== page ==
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political middle. you have seen him take some big steps over the last really four years but especially the last few months or so making sure that the wing of the party that has led the charge against so many other incumbent democrats in his home state of new york that they feel comfortable working with him. some of this is about electoral politics. some about a legislative map. terribly uncomfortable or inconvenient for senate majority leader to face a serious primary from the left in his home state next year when up for re-election, as he's trying to lead a 50/50 chamber. brianna, same time part of what he's doing, trying to maybe the map work within that 50/50 chamber. focused on centrists like manchin and sinema. they're only such if you have bernie sanders and elizabeth warren onboard.
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a delicate balancing act for chuck schumer at he'll and on capitol hill. >> can't make the math work if not in the senate. i wonder how large -- talk about this a little in your article. how large do these cautionary tales of these other new york democrats who were primaried, how large does that loom maybe in, you know, chuck schumer's calculus but also in that of other democrats? >> acting like it looms large in his calculus. the number of progressive democrats in the state legislature and house and newly elected members like jamaal bowman, torrez and jones, senator schumer has gone out of his wake making sure she talking to them, appearing in public with them and ebb doorsing policy goals put at the center of their campaigns. the real question is, he is endorsing the right policies. talk to democrats on the ground level. liberal democrats on ground level in new york, the real test, can he deliver that stuff?
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put it into law? they no longer see him, with good reason, as a guy just another senator, or just another democrat in mitch mcconnell's senate. he's majority leader now. >> there are a lot of people who look how quickly the star of alexandria oh caocasio ortiz ha risen. what are people thinking? >> people i spoke with who have been in touch with her is not currently proceeding towards a campaign. hasn't made up her mind but also not taking any active steps to lay the groundwork for doing that. but she feels that the threat of a primary puts a useful kind of pressure on chuck schumer. if there was no possibility he would face a serious primary or potentially a really mortally serious primary, a race against her very well might be, he would feel more comfortable tracking towards the center and making joe manchin center of gravity in the democratic caulkcus as oppod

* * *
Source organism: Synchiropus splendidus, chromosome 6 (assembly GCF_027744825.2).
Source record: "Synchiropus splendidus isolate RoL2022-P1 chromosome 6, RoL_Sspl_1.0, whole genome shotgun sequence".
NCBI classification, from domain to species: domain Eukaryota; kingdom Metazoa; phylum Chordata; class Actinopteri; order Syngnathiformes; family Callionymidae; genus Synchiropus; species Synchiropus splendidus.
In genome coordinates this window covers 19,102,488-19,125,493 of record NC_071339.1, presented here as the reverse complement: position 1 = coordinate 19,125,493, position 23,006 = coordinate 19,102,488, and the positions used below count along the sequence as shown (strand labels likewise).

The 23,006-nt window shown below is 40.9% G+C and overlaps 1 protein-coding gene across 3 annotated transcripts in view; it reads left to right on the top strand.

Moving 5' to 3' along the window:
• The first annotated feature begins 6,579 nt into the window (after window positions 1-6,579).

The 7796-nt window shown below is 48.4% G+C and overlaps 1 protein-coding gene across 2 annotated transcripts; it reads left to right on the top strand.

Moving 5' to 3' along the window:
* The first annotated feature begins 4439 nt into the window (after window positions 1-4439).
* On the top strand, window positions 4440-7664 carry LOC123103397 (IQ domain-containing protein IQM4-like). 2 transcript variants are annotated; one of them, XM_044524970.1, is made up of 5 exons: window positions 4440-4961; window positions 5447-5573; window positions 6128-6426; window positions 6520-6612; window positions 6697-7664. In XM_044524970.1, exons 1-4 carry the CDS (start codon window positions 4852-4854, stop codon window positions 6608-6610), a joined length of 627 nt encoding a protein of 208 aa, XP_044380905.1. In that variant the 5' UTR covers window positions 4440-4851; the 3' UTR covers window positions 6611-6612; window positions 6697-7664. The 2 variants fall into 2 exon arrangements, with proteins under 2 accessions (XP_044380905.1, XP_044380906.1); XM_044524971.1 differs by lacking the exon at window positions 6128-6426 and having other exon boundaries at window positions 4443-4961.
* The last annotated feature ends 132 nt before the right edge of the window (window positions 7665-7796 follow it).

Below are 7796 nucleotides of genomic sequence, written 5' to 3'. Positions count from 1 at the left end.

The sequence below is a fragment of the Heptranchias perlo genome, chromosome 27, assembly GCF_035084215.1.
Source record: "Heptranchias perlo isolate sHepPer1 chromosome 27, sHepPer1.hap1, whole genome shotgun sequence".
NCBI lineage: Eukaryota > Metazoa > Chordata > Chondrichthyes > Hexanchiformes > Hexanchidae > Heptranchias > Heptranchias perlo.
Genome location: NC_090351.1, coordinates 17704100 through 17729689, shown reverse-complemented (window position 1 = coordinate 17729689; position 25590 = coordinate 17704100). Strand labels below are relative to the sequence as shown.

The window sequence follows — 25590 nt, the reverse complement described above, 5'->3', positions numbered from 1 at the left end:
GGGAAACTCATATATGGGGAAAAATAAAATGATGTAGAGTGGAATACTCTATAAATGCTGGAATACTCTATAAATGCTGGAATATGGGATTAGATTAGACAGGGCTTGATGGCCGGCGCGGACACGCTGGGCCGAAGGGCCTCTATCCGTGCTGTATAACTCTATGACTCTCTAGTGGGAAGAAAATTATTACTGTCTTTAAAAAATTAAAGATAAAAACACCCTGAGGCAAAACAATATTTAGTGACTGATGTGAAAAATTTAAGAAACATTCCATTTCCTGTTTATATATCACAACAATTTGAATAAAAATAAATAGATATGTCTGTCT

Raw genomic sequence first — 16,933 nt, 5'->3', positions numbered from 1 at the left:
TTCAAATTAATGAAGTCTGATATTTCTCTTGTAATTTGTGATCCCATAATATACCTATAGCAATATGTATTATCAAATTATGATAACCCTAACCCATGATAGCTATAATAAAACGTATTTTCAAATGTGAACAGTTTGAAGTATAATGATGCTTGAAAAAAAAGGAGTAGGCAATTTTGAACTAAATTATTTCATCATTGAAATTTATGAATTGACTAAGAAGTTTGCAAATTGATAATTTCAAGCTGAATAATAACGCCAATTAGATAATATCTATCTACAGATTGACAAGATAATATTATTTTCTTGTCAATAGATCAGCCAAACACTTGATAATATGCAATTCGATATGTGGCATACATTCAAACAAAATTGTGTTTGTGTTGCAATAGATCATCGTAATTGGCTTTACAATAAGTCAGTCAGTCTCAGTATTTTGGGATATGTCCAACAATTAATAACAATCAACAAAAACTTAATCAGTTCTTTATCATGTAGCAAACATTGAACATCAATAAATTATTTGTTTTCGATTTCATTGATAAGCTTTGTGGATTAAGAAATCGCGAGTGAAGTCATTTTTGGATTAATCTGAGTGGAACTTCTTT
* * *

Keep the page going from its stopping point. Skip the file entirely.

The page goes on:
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to the much more complicated pick they are there now. >> dangle that over chuck schumer's head. seems comfortable with that, as you explain. alex, thanks for being with us. >> thanks a lot. many republicans who didn't stick to party lines and voted to impeach former president donald trump a second time now find themselves being censured for their votes. it's a move that's rather shocking coming out of the same party that cried "free speech suppression" when trump was booted off twitter. we're going to roll the tape, next. research shows that people remember commercials with exciting stunts. so to help you remember that liberty mutual customizes your home insurance, here's something you shouldn't try at home. insurance is cool. only pay for what you need. ♪ liberty. liberty. liberty. liberty. ♪
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many republicans are poking giant holes in their own claims about cancel culture erasing or blacklisting people for exercising their freedom of speech. many who loathe cancel culture embracing it like a rioter at nancy pelosi's lectern in the
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rotunda. ostracized by fellow republicans. in washington state republican leaders and congressman dan newhouses county demanded he resign. state party overwhelmingly condemned impeachment and expressed disappointment in newhouse as well as congresswoman jamey herrera beutler. >> my vote to impeach our sitting president is not a fear-based decision. i'm not choosing a side. i'm choosing truth. >> in other states rebukes were more than words. in south carolina and michigan voted to censure tom rice and upton. same for adam kinzinger in illinois. and liz cheney, at did at least ten individual counties. like the other republicans who voted to impeach, cheney isn't apologizing and being blunt with republicans that they've got to quit donald trump. >> look, i think people across wyoming understand and recognize that our most important duty is